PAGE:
Sušac, an island at open sea, is 23 nautical miles away from the island of Hvar and 13 miles from the island of Lastovo. At windy weather the island is completely cut off from the world. The reach of its light beam is 24 nautical miles and because of its importance for the national navigation security system, a reserve light has also been installed with the light range of 12 nautical miles, which is lit when the mail light beam ceases to function. The lighthouse is automated and the two-person crew alternates at the end of the month.
The island of Sušac has an area of six square kilometres. The south, at some points inaccessible shores sink steeply into the blueness. The natural island phenomenon is a sea lake in the north-east part, hidden behind the shore cliff. It is connected with the sea through narrow underwater passage about ten metres beneath the surface. On the island there are remains of the settlement which once had about two hundred inhabitants. The testimony of the civilisation are also the remains of the two small churches, one originating from the 4th century.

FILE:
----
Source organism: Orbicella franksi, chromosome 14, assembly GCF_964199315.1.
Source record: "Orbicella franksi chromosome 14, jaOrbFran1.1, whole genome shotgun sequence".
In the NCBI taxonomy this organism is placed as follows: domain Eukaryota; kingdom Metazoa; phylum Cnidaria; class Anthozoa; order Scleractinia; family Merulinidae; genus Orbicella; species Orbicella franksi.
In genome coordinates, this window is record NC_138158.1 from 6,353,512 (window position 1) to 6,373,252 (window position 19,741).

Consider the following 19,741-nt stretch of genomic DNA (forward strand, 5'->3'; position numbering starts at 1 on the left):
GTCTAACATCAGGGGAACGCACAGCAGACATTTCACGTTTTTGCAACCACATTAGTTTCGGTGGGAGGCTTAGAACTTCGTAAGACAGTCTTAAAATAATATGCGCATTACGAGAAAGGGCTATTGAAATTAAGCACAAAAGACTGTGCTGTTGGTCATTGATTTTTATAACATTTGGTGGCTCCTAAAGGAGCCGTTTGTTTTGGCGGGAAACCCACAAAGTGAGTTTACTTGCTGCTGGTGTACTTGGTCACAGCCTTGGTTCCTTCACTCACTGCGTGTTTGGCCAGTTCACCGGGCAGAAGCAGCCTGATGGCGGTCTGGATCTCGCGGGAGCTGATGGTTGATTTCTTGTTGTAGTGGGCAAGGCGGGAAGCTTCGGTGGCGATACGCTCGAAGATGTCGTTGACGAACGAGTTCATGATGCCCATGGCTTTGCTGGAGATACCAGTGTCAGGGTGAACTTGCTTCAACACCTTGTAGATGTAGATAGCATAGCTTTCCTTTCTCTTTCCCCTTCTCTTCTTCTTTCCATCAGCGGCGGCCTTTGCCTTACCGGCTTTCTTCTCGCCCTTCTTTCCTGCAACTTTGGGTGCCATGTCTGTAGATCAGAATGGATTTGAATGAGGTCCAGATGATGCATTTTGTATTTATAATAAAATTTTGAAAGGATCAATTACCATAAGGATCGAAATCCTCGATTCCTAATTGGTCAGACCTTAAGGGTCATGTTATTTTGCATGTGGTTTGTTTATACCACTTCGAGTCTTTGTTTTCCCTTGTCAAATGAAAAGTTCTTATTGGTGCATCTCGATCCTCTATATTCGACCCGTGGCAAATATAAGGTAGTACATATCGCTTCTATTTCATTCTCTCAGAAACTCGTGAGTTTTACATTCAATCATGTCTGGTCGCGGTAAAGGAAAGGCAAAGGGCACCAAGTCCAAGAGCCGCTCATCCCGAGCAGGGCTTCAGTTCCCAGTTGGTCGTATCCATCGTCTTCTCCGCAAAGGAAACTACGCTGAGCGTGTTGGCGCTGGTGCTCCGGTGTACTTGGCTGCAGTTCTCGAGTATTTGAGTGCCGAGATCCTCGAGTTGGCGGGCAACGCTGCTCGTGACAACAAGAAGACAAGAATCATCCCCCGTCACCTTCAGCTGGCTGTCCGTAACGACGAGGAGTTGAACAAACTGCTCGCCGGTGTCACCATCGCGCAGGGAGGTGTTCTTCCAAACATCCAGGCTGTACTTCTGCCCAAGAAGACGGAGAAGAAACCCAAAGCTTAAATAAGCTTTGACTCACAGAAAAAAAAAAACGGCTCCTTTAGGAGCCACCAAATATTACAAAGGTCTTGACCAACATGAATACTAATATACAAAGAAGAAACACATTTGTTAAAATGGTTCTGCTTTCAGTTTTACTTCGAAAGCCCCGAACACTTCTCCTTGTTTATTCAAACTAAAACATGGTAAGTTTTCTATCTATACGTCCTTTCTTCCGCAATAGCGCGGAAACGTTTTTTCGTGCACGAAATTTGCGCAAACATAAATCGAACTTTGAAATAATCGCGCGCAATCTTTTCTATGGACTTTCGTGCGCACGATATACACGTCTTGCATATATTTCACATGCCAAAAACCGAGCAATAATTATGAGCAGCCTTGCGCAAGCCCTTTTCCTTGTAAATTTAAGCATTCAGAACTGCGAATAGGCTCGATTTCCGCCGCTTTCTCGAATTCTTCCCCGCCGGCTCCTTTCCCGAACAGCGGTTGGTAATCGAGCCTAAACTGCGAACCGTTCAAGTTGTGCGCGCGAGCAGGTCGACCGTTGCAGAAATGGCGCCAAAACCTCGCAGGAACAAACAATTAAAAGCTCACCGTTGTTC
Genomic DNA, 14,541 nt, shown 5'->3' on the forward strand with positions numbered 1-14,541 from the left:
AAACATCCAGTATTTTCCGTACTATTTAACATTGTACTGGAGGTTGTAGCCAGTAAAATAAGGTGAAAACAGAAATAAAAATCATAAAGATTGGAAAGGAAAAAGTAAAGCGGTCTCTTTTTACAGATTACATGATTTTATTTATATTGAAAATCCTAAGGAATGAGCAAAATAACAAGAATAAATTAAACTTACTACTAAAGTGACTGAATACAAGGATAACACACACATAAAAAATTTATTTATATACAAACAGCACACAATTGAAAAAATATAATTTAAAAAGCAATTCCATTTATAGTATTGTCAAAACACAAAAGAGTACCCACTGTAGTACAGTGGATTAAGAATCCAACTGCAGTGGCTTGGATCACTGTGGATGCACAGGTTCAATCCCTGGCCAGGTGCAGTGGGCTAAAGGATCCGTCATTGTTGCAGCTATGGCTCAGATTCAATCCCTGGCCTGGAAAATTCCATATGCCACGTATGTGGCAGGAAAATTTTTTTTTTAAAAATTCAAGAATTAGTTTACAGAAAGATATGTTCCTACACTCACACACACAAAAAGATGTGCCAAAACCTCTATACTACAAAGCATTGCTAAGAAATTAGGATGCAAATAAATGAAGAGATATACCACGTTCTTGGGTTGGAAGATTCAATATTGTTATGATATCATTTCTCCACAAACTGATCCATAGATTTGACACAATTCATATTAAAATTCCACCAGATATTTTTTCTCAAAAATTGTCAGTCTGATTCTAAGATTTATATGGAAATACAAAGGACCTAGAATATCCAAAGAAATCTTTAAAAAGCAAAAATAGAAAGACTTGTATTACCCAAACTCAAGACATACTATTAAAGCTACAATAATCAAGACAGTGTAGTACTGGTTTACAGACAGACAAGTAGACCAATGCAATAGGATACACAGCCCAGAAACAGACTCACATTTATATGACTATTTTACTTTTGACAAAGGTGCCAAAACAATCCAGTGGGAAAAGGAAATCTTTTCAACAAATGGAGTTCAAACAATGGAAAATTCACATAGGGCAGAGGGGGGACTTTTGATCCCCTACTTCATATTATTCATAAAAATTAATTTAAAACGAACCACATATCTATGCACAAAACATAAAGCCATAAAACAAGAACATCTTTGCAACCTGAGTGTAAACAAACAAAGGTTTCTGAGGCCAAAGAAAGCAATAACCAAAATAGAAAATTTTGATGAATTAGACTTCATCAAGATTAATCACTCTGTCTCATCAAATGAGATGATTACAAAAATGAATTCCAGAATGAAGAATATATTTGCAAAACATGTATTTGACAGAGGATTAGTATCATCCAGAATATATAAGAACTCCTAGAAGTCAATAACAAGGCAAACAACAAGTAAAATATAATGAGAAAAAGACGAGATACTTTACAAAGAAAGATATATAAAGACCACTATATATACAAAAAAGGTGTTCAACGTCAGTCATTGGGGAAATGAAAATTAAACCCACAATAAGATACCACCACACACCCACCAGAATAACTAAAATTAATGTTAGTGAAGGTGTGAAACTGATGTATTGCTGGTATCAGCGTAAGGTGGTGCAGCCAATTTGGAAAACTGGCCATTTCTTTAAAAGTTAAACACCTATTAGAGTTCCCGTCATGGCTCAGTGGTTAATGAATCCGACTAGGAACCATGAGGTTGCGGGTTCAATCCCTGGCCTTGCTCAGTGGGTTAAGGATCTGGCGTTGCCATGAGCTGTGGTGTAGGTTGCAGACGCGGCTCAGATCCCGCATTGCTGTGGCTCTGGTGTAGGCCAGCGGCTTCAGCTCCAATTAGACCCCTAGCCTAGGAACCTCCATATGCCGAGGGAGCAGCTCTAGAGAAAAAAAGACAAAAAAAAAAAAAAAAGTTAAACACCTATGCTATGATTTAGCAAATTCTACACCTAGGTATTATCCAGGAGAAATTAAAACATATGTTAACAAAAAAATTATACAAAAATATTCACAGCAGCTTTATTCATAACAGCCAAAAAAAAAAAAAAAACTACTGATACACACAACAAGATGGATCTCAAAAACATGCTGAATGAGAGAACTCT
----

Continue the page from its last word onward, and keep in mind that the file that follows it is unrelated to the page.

The island is stretched in the north- south direction. Opposite ends of the island end with elevations connected in the central part with the low island's ridge. The north part of the island is dominated with the 239 metres high peak. On the south peak of the island there stands a huge lighthouse building. When the silhouette of the island appears in the horizon, the low island's ridge creates an impression that there are two islands and not just one. This optical deception sometimes, before the lighthouse was erected, caused confusion with salesmen and they reversed the prows of their vessels in other directions convinced that they had wandered off the planned navigating route.
The lighthouse was built in 1878, on an elevation 80 metres above the sea level. The lighthouse building, a stone one-storied construction with the tower in the central part, is among the biggest in the Adriatic. From the east, the lighthouse is encircled by an old wall. The lighthouse men spend their time in the ground floor, while on the floor there are two touristic apartments. Yearly precipitations on the island are from about ten to about twenty litres per square metre, so that the cistern always had to be supplemented by water carriers. Deep blueness immediately beneath the cliff on which there is a lighthouse, has always presented a challenge for the divers. About some of them, who forever remained in the blue depths, evidences the stone memorial engraved in the cliffs of the promontory of Triščavac, northeast from the lighthouse.